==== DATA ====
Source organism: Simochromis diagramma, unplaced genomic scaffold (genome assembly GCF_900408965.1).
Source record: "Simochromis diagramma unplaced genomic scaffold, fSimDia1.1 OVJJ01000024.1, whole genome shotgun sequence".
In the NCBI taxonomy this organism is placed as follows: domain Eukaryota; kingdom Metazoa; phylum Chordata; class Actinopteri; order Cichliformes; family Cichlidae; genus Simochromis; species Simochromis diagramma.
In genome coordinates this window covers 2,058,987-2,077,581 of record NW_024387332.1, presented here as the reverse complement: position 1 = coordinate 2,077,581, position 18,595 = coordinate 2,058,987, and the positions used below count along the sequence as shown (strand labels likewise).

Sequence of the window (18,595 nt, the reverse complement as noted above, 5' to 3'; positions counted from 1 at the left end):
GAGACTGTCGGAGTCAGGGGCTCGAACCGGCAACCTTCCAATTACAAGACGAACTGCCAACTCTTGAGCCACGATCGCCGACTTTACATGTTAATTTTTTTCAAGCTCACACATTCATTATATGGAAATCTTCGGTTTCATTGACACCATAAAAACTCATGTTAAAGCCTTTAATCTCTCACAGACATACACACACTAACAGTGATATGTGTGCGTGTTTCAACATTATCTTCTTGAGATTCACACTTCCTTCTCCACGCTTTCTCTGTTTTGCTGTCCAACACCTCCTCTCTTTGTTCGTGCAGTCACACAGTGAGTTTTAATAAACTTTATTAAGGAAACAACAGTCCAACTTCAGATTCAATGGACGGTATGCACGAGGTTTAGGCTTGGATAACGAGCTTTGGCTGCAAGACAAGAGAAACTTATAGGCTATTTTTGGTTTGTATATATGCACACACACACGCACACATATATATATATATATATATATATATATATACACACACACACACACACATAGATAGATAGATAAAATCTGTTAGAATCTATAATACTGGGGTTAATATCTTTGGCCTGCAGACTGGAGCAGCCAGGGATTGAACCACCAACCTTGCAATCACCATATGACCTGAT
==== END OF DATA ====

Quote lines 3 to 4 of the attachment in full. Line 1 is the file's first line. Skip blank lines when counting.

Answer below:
In the NCBI taxonomy this organism is placed as follows: domain Eukaryota; kingdom Metazoa; phylum Chordata; class Actinopteri; order Cichliformes; family Cichlidae; genus Simochromis; species Simochromis diagramma.
In genome coordinates this window covers 2,058,987-2,077,581 of record NW_024387332.1, presented here as the reverse complement: position 1 = coordinate 2,077,581, position 18,595 = coordinate 2,058,987, and the positions used below count along the sequence as shown (strand labels likewise).